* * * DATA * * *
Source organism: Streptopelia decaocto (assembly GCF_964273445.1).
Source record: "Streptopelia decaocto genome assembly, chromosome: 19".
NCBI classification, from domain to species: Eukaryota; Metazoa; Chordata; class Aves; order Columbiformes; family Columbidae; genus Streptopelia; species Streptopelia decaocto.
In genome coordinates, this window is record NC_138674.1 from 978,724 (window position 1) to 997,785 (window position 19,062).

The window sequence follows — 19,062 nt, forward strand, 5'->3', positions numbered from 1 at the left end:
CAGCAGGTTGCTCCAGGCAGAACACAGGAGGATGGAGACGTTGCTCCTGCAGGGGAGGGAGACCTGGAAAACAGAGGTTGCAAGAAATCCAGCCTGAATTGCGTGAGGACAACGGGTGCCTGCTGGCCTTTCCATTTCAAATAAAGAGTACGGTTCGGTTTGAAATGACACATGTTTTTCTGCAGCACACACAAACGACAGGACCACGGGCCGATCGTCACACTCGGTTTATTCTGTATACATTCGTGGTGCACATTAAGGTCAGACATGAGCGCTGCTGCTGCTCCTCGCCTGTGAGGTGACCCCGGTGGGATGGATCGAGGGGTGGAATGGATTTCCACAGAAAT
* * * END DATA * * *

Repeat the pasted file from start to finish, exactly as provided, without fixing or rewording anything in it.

Source organism: Streptopelia decaocto (assembly GCF_964273445.1).
Source record: "Streptopelia decaocto genome assembly, chromosome: 19".
NCBI classification, from domain to species: Eukaryota; Metazoa; Chordata; class Aves; order Columbiformes; family Columbidae; genus Streptopelia; species Streptopelia decaocto.
In genome coordinates, this window is record NC_138674.1 from 978,724 (window position 1) to 997,785 (window position 19,062).

The window sequence follows — 19,062 nt, forward strand, 5'->3', positions numbered from 1 at the left end:
CAGCAGGTTGCTCCAGGCAGAACACAGGAGGATGGAGACGTTGCTCCTGCAGGGGAGGGAGACCTGGAAAACAGAGGTTGCAAGAAATCCAGCCTGAATTGCGTGAGGACAACGGGTGCCTGCTGGCCTTTCCATTTCAAATAAAGAGTACGGTTCGGTTTGAAATGACACATGTTTTTCTGCAGCACACACAAACGACAGGACCACGGGCCGATCGTCACACTCGGTTTATTCTGTATACATTCGTGGTGCACATTAAGGTCAGACATGAGCGCTGCTGCTGCTCCTCGCCTGTGAGGTGACCCCGGTGGGATGGATCGAGGGGTGGAATGGATTTCCACAGAAAT